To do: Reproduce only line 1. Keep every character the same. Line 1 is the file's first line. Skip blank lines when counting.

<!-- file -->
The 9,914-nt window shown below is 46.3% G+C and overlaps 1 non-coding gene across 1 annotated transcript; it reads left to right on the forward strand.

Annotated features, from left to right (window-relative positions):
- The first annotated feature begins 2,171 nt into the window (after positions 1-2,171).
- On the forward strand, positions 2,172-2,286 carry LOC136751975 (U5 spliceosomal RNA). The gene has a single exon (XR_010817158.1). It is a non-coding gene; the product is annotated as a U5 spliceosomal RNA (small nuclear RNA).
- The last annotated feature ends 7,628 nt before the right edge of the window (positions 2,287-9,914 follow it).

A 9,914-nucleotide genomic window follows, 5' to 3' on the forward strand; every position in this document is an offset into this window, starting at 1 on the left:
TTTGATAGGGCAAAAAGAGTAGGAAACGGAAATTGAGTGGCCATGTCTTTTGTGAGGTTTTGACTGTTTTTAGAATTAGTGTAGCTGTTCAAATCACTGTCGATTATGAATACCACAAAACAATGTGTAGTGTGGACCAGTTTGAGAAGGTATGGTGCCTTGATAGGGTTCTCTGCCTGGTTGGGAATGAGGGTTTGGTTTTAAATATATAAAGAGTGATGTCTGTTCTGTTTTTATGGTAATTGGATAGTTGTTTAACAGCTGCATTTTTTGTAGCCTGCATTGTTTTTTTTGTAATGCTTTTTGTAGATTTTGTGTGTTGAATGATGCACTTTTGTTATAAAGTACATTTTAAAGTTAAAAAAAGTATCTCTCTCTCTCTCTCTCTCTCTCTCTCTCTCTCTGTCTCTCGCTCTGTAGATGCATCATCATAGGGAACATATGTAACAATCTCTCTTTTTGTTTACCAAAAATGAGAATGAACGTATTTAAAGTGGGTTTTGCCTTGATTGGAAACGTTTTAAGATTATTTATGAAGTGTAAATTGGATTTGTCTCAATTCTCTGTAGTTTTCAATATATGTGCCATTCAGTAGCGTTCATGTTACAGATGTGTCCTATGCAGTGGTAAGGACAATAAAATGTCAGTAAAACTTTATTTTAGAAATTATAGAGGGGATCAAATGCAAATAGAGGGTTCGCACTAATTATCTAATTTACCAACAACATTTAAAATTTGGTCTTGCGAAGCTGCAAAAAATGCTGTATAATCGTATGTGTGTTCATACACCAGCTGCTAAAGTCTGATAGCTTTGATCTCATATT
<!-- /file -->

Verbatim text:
The 9,914-nt window shown below is 46.3% G+C and overlaps 1 non-coding gene across 1 annotated transcript; it reads left to right on the forward strand.